Top Russian Site Exposes Millions to Info-Stealing Malware
Sprashivai, a popular Russian Q&A and social networking site similar to Yahoo! Answers, has been compromised by an actor attempting to silently redirect users to the RIG Exploit Kit via an injected iFrame.
Forcepoint’s research division, Forcepoint Security Labs, analyzed the campaign.
“The RIG Exploit Kit operators are looking to maximize their profit by compromising a very popular site in Russia,” said Carl Leonard, principal security analyst, Forcepoint. “By executing the SmokeLoader malware on Sprashivai[.]ru, threat actors are able to compromise users' machines silently in the background without any user interaction necessary.”
The SmokeLoader malware is a trojan which downloads other components (i.e. click-fraud, credential stealers etc.), and it’s being dropped by the RIG EK. SmokeLoader's primary purpose is to download plug-ins which contain malicious functionality such as credential stealers and click-fraud components.
Sprashivai logs around 20 million visitors each month. “This current threat could affect hundreds of thousands of users by simply taking advantage of outdated browser components, such as an old Adobe Flash Player, meaning that it is vital to ensure that all software is up to date, especially browsers and associated plug-ins,” said Leonard.
He added, “Threat actors will always continue to compromise popular sites and develop new and unique ways to try and stay undetected. These criminals do not always need to resort to malvertising to tap into a pool of millions of potential victims. While crypto-ransomware remains one of the most popular weapons of choice, we are seeing that malware developers and distributors also continue to use downloaders like SmokeLoader to ultimately steal data.”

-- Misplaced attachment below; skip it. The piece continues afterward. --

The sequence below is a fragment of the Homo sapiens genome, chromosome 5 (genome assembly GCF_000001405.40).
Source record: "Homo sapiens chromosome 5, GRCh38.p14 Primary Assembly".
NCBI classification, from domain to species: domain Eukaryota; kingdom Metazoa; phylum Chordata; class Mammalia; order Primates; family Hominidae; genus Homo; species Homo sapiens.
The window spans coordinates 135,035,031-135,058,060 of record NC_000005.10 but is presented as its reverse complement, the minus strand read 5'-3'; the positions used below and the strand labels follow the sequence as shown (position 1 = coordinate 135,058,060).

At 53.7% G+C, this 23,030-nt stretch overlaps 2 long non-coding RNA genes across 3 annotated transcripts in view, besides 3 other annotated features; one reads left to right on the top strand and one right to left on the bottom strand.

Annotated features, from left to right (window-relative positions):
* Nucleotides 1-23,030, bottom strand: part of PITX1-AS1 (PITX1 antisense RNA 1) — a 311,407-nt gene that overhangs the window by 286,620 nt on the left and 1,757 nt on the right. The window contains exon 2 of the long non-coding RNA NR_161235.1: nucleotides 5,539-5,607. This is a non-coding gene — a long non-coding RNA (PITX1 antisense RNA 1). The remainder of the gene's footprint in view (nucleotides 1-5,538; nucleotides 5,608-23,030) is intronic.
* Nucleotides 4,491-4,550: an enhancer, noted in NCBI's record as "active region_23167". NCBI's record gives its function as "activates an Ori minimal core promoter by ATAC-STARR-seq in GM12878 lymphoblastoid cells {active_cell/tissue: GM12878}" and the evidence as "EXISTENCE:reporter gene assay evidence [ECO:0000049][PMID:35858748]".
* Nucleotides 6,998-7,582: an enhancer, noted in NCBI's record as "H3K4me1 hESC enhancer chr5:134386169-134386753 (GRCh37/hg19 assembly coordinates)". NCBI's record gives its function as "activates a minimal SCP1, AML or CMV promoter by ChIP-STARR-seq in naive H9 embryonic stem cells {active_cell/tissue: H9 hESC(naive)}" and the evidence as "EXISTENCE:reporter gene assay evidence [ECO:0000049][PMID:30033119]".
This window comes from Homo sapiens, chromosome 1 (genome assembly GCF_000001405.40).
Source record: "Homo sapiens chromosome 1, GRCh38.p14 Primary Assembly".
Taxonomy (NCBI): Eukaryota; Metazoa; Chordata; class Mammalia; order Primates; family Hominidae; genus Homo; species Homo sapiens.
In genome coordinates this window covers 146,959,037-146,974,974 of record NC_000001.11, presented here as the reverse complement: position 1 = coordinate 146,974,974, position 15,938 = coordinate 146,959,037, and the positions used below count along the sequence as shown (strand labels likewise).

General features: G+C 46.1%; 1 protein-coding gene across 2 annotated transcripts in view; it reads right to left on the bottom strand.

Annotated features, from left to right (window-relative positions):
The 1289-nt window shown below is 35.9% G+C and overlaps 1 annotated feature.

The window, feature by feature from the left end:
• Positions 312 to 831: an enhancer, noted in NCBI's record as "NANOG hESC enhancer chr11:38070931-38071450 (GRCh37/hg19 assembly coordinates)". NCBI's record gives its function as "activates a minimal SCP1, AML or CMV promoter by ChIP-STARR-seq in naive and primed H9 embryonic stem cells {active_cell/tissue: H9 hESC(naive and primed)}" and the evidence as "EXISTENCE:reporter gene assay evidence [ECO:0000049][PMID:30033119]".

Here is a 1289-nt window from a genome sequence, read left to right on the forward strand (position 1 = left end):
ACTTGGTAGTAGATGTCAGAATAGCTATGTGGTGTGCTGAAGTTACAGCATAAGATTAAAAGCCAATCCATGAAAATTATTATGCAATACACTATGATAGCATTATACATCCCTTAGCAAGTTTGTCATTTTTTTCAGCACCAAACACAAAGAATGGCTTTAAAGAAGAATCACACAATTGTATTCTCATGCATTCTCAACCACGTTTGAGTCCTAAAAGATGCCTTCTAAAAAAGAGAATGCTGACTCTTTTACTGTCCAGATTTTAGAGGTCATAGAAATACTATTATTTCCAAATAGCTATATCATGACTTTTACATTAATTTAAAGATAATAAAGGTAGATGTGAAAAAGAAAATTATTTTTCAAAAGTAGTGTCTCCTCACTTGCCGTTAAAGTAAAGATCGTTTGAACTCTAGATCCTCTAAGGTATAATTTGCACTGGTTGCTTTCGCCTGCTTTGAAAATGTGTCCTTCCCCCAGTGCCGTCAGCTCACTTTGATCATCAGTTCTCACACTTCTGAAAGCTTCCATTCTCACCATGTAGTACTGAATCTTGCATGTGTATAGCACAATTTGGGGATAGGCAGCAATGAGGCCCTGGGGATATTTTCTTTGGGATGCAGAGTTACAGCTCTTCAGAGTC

The Forcepoint team also discovered that the malware’s multi-stage technique is what is making it difficult for anti-virus solutions to detect, because NSIS files themselves are legitimate and the scripting ability makes them extremely versatile.
Unfortunately, the site continues to be dangerous. “Sprashivai has been compromised since at least June 23 and was still compromised when we checked again on June 29. We notified Sprashivai of the compromise on June 27 but have not heard anything back,” said Nicholas Griffin, senior security research at Forcepoint.
Photo © Michael Rosskothen
Source: Information Security Magazine